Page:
Posted by: fullandbye | May 10, 2010

the captives

Is it bad that I use this blog to publicly ponder random things going on in my head as much or more than I use it to provide a glimpse into the exotic and titillating life of a Peace Corps volunteer? I promise I will write more about Jamaica. But right now I want to post a thought about social media sites.

A recent slew of wall posts on my facebook account led a friend to observe that we now have the choice to either reveal almost nothing to acquaintances, or to reveal a whole lot more than perhaps should be revealed in one fell swoop with people we are just getting to know.

It is an interesting point. On the one hand, I doubt if my close friends could learn much by poring over the details of my facebook profile. But I also frequently “friend” people who I have just met but who I very much want to stay in contact with. In a few minutes examining my facebook profile, these people can learn lots of trivial things about me, and a handful of not trivial things about me. Before facebook, these trivial and non trivial things used to be revealed to a new friend slowly through the process of dialogue and mutual inquiry.

I guess the question is whether or not this really matters. I think it does. For all the poo-pooing that smalltalk gets, I think that smalltalk is actually kind of important in the process of making friends: You meet someone, you smalltalk. After you smalltalk a little, you move into bigger and more substantive topics of conversation, and after you know someone a while longer you might feel comfortable getting into the lengthy sorts of dialogues that reveal some really complex facet of your being. Isn’t this the process of making friends? I wonder if we interact with people differently now that we can largely circumvent that process of discovery. I no longer need to engage in a series of conversations with a new friend to discover what their taste in music or art is, or how they like to spend their freetime, or even how they feel about divisive political issues. Shit, I can even see if they are married, single, or in an “it’s complicated” situation.

In speaking with this friend it dawned upon me that maybe we have lost something really valuable to facebook. Have we lost the process of discovery? Have we lost an essential element of the process of making friends? I am reminded of the series of scupltures in the Michaelangelo museum in Florence. As you approach the statue of “David”, on either side of the corridor are some studies that Michaelangelo never finished. They are haunting and beautiful, these forms forever trapped in the marble. But isn’t the process of making a friend in large part the process of mutually chipping away at each other’s exteriors until you reveal and let yourself be revealed? Isn’t this what dialogue is, really? And isn’t dialogue the root of friendship?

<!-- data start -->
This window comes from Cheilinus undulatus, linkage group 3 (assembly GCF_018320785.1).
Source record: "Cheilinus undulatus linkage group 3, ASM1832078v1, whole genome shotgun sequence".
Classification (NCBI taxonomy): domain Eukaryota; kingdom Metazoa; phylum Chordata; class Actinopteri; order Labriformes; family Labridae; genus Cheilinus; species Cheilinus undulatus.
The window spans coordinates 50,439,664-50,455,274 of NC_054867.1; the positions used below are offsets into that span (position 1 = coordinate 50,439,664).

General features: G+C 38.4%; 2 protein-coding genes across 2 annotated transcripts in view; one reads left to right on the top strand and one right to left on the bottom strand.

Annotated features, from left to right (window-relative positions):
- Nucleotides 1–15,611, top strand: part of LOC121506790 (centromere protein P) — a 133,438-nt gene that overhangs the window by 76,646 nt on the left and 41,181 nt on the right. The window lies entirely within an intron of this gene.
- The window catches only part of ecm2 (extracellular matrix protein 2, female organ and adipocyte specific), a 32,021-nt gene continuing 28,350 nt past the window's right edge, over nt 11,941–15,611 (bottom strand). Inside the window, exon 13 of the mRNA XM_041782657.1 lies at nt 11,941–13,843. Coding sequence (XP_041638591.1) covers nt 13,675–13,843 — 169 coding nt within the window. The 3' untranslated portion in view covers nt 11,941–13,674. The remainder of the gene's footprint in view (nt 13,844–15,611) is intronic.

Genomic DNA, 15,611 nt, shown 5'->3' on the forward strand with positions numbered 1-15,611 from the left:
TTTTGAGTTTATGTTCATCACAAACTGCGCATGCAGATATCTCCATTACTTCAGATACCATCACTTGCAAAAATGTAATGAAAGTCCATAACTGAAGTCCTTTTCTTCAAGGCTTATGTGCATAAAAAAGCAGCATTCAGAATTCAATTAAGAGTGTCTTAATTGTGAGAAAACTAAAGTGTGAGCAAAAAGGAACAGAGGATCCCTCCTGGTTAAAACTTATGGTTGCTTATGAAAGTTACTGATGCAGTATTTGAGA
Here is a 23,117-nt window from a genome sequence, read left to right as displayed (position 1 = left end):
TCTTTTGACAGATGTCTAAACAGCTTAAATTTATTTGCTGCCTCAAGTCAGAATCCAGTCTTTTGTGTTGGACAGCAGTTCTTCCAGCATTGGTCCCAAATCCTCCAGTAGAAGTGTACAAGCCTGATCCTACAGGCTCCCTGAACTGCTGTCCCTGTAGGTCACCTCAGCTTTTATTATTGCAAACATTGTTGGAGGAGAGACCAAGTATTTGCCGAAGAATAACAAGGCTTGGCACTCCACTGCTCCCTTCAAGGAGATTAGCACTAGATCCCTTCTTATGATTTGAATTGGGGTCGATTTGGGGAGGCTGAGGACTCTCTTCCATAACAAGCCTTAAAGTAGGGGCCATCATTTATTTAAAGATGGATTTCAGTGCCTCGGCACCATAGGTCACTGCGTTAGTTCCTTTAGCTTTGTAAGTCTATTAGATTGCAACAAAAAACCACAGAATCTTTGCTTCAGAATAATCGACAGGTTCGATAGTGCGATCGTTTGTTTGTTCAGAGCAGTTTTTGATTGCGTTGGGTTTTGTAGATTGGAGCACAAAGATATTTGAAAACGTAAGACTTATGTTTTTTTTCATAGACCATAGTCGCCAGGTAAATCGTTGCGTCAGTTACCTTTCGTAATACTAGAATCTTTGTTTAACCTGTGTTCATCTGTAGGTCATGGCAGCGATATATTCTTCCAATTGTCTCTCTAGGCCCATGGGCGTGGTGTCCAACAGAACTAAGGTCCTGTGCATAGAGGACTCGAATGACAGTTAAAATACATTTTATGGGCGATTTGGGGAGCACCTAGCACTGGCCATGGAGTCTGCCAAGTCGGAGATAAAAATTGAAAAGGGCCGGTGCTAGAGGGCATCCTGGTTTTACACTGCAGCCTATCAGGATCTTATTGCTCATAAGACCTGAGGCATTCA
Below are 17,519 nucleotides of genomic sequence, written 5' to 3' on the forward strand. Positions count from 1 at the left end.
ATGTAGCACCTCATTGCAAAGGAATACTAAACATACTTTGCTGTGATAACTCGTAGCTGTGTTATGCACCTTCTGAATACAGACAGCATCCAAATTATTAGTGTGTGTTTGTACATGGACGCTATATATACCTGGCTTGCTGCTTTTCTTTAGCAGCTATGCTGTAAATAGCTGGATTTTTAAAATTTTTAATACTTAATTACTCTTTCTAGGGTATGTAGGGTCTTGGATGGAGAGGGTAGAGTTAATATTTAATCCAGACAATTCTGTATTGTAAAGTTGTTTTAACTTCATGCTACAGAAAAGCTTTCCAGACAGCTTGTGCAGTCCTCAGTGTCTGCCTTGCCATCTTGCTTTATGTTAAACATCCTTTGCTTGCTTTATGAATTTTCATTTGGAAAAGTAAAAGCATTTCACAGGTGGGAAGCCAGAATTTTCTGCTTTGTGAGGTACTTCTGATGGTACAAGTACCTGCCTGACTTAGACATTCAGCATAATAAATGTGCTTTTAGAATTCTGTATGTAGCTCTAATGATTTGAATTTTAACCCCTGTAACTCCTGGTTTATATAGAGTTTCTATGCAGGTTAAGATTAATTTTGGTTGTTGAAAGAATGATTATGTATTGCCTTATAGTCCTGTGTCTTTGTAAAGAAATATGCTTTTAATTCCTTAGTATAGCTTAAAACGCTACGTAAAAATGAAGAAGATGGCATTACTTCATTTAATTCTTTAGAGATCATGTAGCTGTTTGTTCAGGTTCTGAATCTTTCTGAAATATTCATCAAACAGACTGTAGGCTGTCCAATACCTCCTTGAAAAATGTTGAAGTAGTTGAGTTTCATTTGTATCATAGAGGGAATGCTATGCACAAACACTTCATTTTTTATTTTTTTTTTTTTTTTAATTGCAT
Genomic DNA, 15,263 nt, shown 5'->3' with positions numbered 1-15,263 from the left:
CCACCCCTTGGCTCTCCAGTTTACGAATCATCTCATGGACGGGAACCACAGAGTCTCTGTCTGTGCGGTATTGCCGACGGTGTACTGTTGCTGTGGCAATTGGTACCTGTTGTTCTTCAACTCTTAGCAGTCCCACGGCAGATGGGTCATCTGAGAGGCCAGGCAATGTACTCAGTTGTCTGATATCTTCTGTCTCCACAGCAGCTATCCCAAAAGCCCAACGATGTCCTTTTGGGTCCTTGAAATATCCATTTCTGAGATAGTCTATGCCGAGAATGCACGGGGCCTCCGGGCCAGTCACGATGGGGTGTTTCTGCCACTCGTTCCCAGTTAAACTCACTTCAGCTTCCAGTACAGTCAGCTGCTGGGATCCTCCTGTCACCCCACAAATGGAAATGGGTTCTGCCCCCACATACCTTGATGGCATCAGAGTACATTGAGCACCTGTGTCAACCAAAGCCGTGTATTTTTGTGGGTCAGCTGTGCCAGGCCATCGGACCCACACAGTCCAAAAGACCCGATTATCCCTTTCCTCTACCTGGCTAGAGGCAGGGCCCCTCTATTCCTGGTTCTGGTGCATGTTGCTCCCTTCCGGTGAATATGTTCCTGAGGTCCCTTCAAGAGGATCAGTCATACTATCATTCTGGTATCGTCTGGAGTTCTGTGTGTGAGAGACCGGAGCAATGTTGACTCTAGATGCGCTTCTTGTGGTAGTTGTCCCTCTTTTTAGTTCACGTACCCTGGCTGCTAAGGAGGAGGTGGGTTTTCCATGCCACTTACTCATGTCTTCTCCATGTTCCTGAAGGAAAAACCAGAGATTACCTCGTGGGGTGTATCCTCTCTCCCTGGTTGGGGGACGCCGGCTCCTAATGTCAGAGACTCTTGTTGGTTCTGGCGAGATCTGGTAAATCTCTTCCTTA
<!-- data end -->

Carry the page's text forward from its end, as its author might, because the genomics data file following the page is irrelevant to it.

I worry that facebook has made public identity too cartesian, too reductionistic. There is really nothing on my facebook that I consider very private at all, but I still think that something of human interaction is lost when we can get by with learning the details of someones life through an itemized list without going through the process of asking questions and exchanging bits of information to reveal the form underneath the formless exterior.


  1. i agree. a lot. facebook (and the internet, in general) is a riskless venture into faux-relationships.

  2. I don't know if the relationships are faux-relationships. I need to cull my facebook friend list (there are a handful of people on there I would have a rough time picking out of a lineup) but for the most part, I would say that I have some sort of relationship with pretty much everyone in my friends list. The problem is when I start to think of what sort of relationship I have with them. People I took a class with 5 years ago can look at my profile and learn more trivial details about me in ten minutes than they learned in ten weeks of class together. Does this make them know me better? Do these details matter? I brought up the statues comparison because in a way I think that any little bit of information we post on our facebook profile is like one little facet of the statue of ourselves we present to the world. But statues are not beings. They are objects. It takes almost zero effort to post some random fact about myself on FB, so anything that I present in that medium is risk-free and is therefore window dressing. When it comes down to it, who we are and what we believe can only be measured against the risk and the effort required to externalize those beliefs and this requires action and encounter and engagement. Not just window dressing. Statues can be lovely. But they are still window dressing. I think that the danger with FB is not that we skip the process of carving understanding of mutual identity (making friends) because we all present ourselves as statues for all to see, but rather that we might come to see each other and ourselves as statues rather than as beings. Now I am thinking about the story of Pygmalion and Galatea. I might write another blog post, but I don't really want to go into some huge diatribe about renaissance art and classical mythology. This blog has become pedantic enough.

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